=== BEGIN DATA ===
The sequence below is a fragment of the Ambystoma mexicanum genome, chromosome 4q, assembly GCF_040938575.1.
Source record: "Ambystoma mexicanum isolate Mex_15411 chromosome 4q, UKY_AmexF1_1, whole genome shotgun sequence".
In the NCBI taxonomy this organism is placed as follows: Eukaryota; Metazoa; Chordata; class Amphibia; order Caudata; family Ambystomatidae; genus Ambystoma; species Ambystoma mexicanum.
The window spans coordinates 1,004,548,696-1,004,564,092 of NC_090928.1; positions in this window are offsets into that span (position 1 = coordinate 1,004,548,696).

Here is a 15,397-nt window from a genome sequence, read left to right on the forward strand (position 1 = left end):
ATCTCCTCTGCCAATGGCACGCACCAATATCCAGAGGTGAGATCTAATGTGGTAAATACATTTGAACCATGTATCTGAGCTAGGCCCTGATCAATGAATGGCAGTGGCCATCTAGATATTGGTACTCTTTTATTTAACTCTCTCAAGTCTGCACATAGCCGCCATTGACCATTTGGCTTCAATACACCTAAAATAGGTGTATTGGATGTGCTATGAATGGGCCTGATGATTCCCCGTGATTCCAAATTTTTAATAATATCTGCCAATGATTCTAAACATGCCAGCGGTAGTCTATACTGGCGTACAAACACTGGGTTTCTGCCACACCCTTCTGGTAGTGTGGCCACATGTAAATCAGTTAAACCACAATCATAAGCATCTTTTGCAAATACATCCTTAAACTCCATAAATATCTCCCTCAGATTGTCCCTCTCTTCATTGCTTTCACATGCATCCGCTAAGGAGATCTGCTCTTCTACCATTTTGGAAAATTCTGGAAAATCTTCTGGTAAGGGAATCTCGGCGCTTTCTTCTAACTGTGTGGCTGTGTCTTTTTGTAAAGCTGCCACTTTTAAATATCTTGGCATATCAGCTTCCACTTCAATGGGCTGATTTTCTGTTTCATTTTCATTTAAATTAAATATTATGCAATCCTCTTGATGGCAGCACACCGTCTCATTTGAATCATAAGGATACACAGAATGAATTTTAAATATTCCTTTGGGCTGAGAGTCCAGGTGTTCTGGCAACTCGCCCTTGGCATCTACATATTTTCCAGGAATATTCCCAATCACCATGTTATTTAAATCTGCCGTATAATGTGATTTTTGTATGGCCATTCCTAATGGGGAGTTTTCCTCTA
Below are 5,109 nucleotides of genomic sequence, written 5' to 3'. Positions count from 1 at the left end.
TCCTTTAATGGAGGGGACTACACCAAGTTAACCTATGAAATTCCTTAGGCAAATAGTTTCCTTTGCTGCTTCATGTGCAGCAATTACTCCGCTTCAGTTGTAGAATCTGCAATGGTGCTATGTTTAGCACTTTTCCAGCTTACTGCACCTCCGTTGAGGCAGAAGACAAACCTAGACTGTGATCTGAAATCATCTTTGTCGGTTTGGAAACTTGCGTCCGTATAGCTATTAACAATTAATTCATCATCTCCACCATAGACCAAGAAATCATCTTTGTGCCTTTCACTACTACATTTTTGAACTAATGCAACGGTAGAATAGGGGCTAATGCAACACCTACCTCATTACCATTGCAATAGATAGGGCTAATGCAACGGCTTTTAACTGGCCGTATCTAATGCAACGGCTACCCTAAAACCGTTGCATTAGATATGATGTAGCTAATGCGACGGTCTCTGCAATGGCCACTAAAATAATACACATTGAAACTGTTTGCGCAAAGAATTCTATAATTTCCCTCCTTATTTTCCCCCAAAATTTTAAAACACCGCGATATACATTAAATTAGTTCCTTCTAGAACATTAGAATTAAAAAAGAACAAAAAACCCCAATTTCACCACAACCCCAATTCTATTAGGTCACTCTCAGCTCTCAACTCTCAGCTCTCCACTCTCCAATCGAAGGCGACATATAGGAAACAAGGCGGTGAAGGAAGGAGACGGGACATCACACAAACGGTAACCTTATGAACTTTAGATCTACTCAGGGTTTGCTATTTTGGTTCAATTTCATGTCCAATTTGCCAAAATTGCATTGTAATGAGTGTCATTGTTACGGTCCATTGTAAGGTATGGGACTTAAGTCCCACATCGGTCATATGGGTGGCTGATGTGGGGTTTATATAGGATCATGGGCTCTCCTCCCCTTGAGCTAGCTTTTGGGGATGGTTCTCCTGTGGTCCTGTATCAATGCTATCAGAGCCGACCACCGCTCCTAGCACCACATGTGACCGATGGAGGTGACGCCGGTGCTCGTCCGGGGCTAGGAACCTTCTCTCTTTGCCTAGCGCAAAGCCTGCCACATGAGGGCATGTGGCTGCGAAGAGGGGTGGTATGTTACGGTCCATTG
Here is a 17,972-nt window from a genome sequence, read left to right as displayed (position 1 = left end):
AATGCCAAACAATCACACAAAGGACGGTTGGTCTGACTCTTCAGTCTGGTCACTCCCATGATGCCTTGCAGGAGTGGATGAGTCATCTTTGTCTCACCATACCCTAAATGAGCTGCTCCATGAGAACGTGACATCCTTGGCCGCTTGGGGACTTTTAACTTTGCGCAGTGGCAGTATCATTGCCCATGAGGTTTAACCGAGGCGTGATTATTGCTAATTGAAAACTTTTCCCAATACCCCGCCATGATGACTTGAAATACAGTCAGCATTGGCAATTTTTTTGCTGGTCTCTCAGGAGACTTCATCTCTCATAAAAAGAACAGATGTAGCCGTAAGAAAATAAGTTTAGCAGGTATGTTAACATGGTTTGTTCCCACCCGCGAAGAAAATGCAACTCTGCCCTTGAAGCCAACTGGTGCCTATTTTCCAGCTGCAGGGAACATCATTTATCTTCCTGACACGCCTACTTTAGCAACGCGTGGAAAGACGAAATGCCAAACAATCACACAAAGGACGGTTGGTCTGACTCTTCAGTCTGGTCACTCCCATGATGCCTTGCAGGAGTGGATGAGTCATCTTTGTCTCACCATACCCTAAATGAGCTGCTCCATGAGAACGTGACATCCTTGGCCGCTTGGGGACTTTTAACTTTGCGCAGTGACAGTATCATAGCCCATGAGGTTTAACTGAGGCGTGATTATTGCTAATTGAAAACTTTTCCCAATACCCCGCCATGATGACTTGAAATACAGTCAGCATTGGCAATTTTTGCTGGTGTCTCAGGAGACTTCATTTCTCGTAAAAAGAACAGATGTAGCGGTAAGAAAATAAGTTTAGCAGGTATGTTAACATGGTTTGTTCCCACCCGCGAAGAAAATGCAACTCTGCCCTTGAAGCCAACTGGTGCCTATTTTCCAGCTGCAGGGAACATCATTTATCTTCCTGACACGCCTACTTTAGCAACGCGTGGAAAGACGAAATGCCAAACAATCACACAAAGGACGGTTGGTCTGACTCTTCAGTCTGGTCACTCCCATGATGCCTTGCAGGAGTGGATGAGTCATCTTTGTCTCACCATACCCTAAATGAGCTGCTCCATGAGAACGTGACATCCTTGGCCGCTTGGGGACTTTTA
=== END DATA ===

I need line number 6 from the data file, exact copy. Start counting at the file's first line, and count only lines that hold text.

ATCTCCTCTGCCAATGGCACGCACCAATATCCAGAGGTGAGATCTAATGTGGTAAATACATTTGAACCATGTATCTGAGCTAGGCCCTGATCAATGAATGGCAGTGGCCATCTAGATATTGGTACTCTTTTATTTAACTCTCTCAAGTCTGCACATAGCCGCCATTGACCATTTGGCTTCAATACACCTAAAATAGGTGTATTGGATGTGCTATGAATGGGCCTGATGATTCCCCGTGATTCCAAATTTTTAATAATATCTGCCAATGATTCTAAACATGCCAGCGGTAGTCTATACTGGCGTACAAACACTGGGTTTCTGCCACACCCTTCTGGTAGTGTGGCCACATGTAAATCAGTTAAACCACAATCATAAGCATCTTTTGCAAATACATCCTTAAACTCCATAAATATCTCCCTCAGATTGTCCCTCTCTTCATTGCTTTCACATGCATCCGCTAAGGAGATCTGCTCTTCTACCATTTTGGAAAATTCTGGAAAATCTTCTGGTAAGGGAATCTCGGCGCTTTCTTCTAACTGTGTGGCTGTGTCTTTTTGTAAAGCTGCCACTTTTAAATATCTTGGCATATCAGCTTCCACTTCAATGGGCTGATTTTCTGTTTCATTTTCATTTAAATTAAATATTATGCAATCCTCTTGATGGCAGCACACCGTCTCATTTGAATCATAAGGATACACAGAATGAATTTTAAATATTCCTTTGGGCTGAGAGTCCAGGTGTTCTGGCAACTCGCCCTTGGCATCTACATATTTTCCAGGAATATTCCCAATCACCATGTTATTTAAATCTGCCGTATAATGTGATTTTTGTATGGCCATTCCTAATGGGGAGTTTTCCTCTA